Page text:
Nearly 7 million individuals are currently under correctional supervision in America, with around 2.3 million confined in county, state, federal, and private correctional facilities. For those who are not currently and likely never will be incarcerated – including the majority of lawmakers and policymakers and myself – popular media in part defines our understandings of the American corrections system, from policing to the courts to imprisonment. In order to interrogate the ways in which such popular media can lift up or drown out the voices of those who are incarcerated, I critically analyze three case studies: a popular television show, an acclaimed podcast, and a recently released feature film with an accompanying documentary. Broadly, I argue that all texts constituting the incarceration media genre produce varying positionalities along an exploitation-empowerment spectrum, and by situating my chosen texts in dialogue with one another, I explore how these shifting relationships operate through popular mass media.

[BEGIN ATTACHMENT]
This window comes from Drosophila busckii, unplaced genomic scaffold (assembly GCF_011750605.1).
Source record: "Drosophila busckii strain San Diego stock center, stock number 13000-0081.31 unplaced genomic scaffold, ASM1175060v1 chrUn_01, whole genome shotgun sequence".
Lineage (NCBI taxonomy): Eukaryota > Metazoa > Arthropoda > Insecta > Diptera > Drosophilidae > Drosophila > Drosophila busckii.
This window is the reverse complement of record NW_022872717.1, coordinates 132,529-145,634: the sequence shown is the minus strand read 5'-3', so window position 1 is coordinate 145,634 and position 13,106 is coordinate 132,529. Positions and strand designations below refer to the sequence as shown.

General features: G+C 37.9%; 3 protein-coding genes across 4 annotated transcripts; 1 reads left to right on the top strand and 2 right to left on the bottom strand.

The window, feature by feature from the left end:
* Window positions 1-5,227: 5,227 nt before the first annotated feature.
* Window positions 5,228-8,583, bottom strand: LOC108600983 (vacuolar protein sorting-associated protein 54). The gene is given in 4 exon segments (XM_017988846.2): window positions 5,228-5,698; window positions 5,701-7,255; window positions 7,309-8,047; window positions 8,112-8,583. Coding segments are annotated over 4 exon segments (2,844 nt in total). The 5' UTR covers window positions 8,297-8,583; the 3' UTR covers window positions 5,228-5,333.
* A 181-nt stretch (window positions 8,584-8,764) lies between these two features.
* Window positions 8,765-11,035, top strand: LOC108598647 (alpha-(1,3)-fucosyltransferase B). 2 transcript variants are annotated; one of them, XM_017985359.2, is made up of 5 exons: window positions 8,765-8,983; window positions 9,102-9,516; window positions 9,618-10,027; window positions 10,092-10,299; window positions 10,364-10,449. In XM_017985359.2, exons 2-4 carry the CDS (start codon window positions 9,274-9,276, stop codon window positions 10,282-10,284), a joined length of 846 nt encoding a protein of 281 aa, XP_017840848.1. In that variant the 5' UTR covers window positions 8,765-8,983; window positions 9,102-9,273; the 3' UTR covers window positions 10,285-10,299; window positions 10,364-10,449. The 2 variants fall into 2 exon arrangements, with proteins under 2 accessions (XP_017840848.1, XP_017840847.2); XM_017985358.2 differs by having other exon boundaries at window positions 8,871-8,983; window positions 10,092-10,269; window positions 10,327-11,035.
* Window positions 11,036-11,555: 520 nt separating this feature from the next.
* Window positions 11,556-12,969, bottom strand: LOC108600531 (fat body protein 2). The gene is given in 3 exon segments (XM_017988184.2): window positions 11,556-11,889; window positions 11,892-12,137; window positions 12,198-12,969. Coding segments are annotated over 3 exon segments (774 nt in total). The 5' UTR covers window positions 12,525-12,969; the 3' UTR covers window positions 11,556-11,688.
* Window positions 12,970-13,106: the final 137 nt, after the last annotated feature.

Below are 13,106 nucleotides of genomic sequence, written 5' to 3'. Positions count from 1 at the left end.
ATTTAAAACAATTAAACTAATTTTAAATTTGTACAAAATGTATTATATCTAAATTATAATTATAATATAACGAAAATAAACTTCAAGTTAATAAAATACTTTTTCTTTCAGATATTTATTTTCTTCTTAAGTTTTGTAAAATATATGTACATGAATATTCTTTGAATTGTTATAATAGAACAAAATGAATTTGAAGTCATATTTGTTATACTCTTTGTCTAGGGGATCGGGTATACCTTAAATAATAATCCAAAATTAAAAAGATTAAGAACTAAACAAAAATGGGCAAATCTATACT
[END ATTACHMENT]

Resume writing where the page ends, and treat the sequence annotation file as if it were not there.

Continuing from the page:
About Rachel Thompson
Rachel Thompson earned her bachelor’s degree in Social Anthropology and Comparative Literature from Harvard University. Her honors thesis explored literature’s evolving role in the digital age through an ethnographic study of an online literary magazine. She also co-founded and directed the Harvard Organization for Prison Education and Reform, a network of eight volunteer groups that tutor in prisons across Massachusetts and work on advocacy initiatives relating to mass incarceration and education.
Before joining CMS, Rachel worked in Boston-area art museums — the Harvard Art Museums and the Peabody Essex Museum — with a focus on developing teaching curriculum for makerspaces as well as integrated digital media experiences for visitors.
At MIT, she worked as a Research Assistant in the Global Media Technologies and Cultures Lab under the direction of Lisa Parks.
Thesis: Incomplete Sentences: Exploitation and Empowerment in American Incarceration Media